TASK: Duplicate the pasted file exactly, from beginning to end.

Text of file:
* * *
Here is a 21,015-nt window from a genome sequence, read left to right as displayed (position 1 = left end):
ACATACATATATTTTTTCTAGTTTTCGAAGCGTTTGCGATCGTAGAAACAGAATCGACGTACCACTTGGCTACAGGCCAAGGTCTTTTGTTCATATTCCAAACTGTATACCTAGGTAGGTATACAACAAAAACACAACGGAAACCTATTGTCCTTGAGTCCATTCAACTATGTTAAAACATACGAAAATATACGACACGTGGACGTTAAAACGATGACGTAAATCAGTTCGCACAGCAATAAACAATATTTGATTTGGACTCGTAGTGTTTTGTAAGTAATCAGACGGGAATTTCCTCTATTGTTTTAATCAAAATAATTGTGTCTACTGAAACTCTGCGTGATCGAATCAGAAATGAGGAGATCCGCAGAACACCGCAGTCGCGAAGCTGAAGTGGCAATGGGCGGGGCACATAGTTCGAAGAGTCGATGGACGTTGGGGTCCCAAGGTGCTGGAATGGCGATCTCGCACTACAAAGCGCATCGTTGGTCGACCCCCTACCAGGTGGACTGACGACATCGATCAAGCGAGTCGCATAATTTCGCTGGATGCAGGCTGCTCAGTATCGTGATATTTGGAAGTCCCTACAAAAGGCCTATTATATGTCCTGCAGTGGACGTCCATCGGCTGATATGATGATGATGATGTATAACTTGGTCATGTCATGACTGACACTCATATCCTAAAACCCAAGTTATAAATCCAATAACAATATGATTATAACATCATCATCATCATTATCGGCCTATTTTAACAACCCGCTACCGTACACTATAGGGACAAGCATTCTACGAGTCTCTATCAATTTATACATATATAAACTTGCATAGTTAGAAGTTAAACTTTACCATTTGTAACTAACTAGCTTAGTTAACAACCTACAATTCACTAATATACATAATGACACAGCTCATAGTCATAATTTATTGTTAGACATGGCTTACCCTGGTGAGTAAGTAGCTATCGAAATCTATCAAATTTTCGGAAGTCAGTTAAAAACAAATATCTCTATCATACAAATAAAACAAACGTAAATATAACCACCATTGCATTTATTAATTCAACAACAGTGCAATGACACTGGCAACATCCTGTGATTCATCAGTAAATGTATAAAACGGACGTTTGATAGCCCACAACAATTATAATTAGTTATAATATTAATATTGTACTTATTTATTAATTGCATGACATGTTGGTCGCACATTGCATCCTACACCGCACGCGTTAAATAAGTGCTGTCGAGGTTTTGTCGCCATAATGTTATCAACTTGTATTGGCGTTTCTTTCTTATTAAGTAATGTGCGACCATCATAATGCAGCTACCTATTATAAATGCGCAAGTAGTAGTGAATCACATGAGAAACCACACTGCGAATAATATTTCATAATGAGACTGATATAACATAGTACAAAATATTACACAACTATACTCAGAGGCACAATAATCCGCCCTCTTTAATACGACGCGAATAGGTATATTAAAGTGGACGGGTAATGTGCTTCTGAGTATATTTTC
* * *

Here is a 21,015-nt window from a genome sequence, read left to right as displayed (position 1 = left end):
ACATACATATATTTTTTCTAGTTTTCGAAGCGTTTGCGATCGTAGAAACAGAATCGACGTACCACTTGGCTACAGGCCAAGGTCTTTTGTTCATATTCCAAACTGTATACCTAGGTAGGTATACAACAAAAACACAACGGAAACCTATTGTCCTTGAGTCCATTCAACTATGTTAAAACATACGAAAATATACGACACGTGGACGTTAAAACGATGACGTAAATCAGTTCGCACAGCAATAAACAATATTTGATTTGGACTCGTAGTGTTTTGTAAGTAATCAGACGGGAATTTCCTCTATTGTTTTAATCAAAATAATTGTGTCTACTGAAACTCTGCGTGATCGAATCAGAAATGAGGAGATCCGCAGAACACCGCAGTCGCGAAGCTGAAGTGGCAATGGGCGGGGCACATAGTTCGAAGAGTCGATGGACGTTGGGGTCCCAAGGTGCTGGAATGGCGATCTCGCACTACAAAGCGCATCGTTGGTCGACCCCCTACCAGGTGGACTGACGACATCGATCAAGCGAGTCGCATAATTTCGCTGGATGCAGGCTGCTCAGTATCGTGATATTTGGAAGTCCCTACAAAAGGCCTATTATATGTCCTGCAGTGGACGTCCATCGGCTGATATGATGATGATGATGTATAACTTGGTCATGTCATGACTGACACTCATATCCTAAAACCCAAGTTATAAATCCAATAACAATATGATTATAACATCATCATCATCATTATCGGCCTATTTTAACAACCCGCTACCGTACACTATAGGGACAAGCATTCTACGAGTCTCTATCAATTTATACATATATAAACTTGCATAGTTAGAAGTTAAACTTTACCATTTGTAACTAACTAGCTTAGTTAACAACCTACAATTCACTAATATACATAATGACACAGCTCATAGTCATAATTTATTGTTAGACATGGCTTACCCTGGTGAGTAAGTAGCTATCGAAATCTATCAAATTTTCGGAAGTCAGTTAAAAACAAATATCTCTATCATACAAATAAAACAAACGTAAATATAACCACCATTGCATTTATTAATTCAACAACAGTGCAATGACACTGGCAACATCCTGTGATTCATCAGTAAATGTATAAAACGGACGTTTGATAGCCCACAACAATTATAATTAGTTATAATATTAATATTGTACTTATTTATTAATTGCATGACATGTTGGTCGCACATTGCATCCTACACCGCACGCGTTAAATAAGTGCTGTCGAGGTTTTGTCGCCATAATGTTATCAACTTGTATTGGCGTTTCTTTCTTATTAAGTAATGTGCGACCATCATAATGCAGCTACCTATTATAAATGCGCAAGTAGTAGTGAATCACATGAGAAACCACACTGCGAATAATATTTCATAATGAGACTGATATAACATAGTACAAAATATTACACAACTATACTCAGAGGCACAATAATCCGCCCTCTTTAATACGACGCGAATAGGTATATTAAAGTGGACGGGTAATGTGCTTCTGAGTATATTTTC